Art Nouveau
145 Fantastic Lithographs and Maquettes

A revolt from the Paris Academy of the mid-19th century, Art Nouveau delighted in the curviness of natural forms and the florid ornamentation of wild gardens. An idea of the world across all arts, Art Nouveau differentiated itself among purposes and nations and schools of thought, but with one unifying principle: a fusion of elegance and wildness. It overwhelmed the popular arts in Europe from 1890 to 1910.

222. Job. 1896.
Artist: Jane Atché (1872-1937)
42 1/2 x 56 7/8 in./107.3 x 144.5 cm
Est: $8,000-$10,000.

Of Atché’s half dozen known posters, this one for the cigarette paper firm is her most iconic. We get the lyricism of Art Nouveau in the handling of the green dress and the smoke, combined with a compelling Lautrec-esque management of the solid black cape as it slashes through the design. This is the larger format version of the poster.

336. La Cigale/L’Enfer. 1902.
Artist: Jules-Alexandre Grün (1868-1938)
15 1/4 x 23 1/2 in./38.7 x 79.7 cm
Est: $1,700-$2,000.

The devil takes the hindmost – quite fetchingly – in this snapshot of the Montmartre demimonde for La Cigale, a theater and cabaret near Place Pigalle. Tonight’s entertainment: “The Inferno,” because everybody is going to hell: including Jean Bloch, Prince, Rigadin and Mistinguett, according to Grün, p. 44. La Cigale, on the other hand, refuses to rest in peace: closed and reopened over the years, renovated and classified a historical monument, it remains a Paris venue even today.

245. Evening Hydrangea. ca. 1904.
Artist: Gaspar Camps (1874-1942)
13 5/8 x 28 3/4 in./34.6 x 73 cmon silk.
Est: $1,700-$2,000.

Hydrangeas were first identified in Japan, and the flower’s name means “water vessel.” Camps’ maiden, in Japanese adornment, clasps the flowers across her shoulders while smiling with an enigmatic directness. She appears the embodiment of the hydrangea’s symbolism: a touch of vanity, perhaps, but she’s grateful that you understand her, her sincere and heartfelt affection for you beyond the vanity. That’s why the hydrangea is the traditional 4th wedding anniversary flower: the softening of vanity into an enduring grace and beauty.


Browse all six decorative panels by Gaspar Camps in our June 26 auction.

This is one of 6 decorative flower-maiden panels by Camps on auction.
39. Automobile Club de France/5me Salon. 1902.
Artist: Privat Livemont (1861-1936)
39 1/8 x 51 1/8 in./99.3 x 130 cm
Est: $4,000-$5,000.

Personifying the 5th Paris Auto Show is a regal-looking Art Nouveau goddess, proudly sitting at the helm of the latest open-air automobile. According to the side panel, bicycles, boats, and hot air balloons were also on view.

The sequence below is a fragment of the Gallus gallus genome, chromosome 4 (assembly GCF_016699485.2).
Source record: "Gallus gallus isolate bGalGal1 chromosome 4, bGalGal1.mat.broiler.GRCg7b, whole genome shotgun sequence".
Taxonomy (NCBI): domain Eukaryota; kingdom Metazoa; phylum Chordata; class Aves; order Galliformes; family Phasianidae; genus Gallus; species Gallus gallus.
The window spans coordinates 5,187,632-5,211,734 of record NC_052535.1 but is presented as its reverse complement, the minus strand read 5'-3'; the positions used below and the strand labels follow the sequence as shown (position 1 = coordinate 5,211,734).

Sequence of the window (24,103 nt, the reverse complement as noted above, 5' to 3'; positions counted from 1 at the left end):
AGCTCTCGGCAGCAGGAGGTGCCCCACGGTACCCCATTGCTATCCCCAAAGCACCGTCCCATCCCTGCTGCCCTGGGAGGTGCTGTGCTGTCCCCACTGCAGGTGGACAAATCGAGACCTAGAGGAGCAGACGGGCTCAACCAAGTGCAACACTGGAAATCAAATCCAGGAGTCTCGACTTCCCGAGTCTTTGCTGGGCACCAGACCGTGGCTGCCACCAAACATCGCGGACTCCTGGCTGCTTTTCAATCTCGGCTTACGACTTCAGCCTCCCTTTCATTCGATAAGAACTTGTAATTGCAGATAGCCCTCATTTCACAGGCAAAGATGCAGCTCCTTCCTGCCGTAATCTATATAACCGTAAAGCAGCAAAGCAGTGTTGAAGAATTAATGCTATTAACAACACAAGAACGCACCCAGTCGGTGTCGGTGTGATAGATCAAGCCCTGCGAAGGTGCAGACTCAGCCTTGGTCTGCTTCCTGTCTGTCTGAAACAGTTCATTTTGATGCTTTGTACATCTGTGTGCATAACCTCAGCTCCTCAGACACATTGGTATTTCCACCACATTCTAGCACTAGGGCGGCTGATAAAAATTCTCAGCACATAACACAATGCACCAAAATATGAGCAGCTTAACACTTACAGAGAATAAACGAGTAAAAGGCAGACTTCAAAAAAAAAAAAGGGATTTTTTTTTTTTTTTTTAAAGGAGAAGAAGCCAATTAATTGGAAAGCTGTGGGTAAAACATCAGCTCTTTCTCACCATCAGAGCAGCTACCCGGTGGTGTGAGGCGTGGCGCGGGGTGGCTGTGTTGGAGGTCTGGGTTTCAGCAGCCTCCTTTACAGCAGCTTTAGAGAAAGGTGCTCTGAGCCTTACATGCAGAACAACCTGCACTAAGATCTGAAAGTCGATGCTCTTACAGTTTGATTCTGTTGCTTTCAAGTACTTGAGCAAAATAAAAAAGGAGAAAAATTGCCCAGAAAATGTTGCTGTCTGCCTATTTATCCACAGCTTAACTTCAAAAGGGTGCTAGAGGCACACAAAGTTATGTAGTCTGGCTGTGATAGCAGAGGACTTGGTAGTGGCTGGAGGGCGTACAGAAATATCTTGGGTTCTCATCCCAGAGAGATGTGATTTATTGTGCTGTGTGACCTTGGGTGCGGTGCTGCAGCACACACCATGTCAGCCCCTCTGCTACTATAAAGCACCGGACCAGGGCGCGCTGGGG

191. Anemici. 1909.
Artist: Anonymous
49 1/2 x 64 1/2 in./125.7 x 163.8 cm
Est: $4,000-$5,000.

That scarlet blush of health you see on the lady’s cheeks and gown, and the strength of the dog she carries with her – all to promote iron pills to combat anemia, with a 15-day regimen. Available at all the best pharmacies.

352. Elixir de Spa. 1897.
Artist: Raff Lagye
43 1/4 x 32 7/8 in./109.8 x 83.5 cm
Est: $2,000-$2,500.

A rapturous profusion of Art Nouveau majesty attends this splendid poster for Elixir de Spa, the original aperitif from Spa, Belgium, where the word and the idea of “spa” comes from, after a curative natural spring was found there in the 14th century. Capuchin monks distilled the liqueur from aromatic plants, barks and herbs – but the recipe was nearly lost during the French Revolution, when the Capuchin library burnt down. Luckily, a book collector discovered the lost manuscript, leading to the restoration of the liqueur, and its Grand Prix award in 1897. It continues to be distilled today, and sold in the very same elegantly-shaped bottles as seen in the poster.

329. 1e Exposition d’Art Décoratif. 1894.
Artist: Eugene Grasset (1841-1917)
32 3/8 x 50 1/2 in./82.2 x 128.2 cm
Est: $3,000-$4,000.

Grasset created the first poster for the first annual show of decorative arts. It was the beginning of a movement that culminated in 1925 with a widely acclaimed exhition that introduced Art Deco as a major trend in a wide field of applied arts. At this early stage, Grasset represents the new art as a lightly draped nude, manipulating flowering branches, hinting at Art Deco’s preoccupation with themes from nature as ornamental elements.

142. Lyane et Gek's. 1901.
Artist: Fernand Garric
34 3/4 x 23 3/8 in./88.2 x 59.2 cm
Est: $1,200-$1,500.

This turn-of-the-century couple, gone fishing, knows the old saying: “Truth is in the well, one must fish it out, and Lyane’s fishing rod beats all records for flexibility.”

414. Rayon d’Or. 1895.
Artist: Pal (1860-1942)
31 1/8 x 47 5/8 in./79 x 121 cm
Est: $2,000-$2,500.

Kerosene lamps were old technology by the time Pal was commissioned for Rayon d’Or; but that didn’t dissuade him. Instead, for “the last word in lighting,” he attracts us like moths to a flame – and what a flame! What a moth!

Live auction begins June 26, 2018 at 2 p.m. EDT
Register to bid online, by phone or absentee

In-gallery viewing June 1 to 25 (Daily 11am-6pm)

Drop by and be dazzled!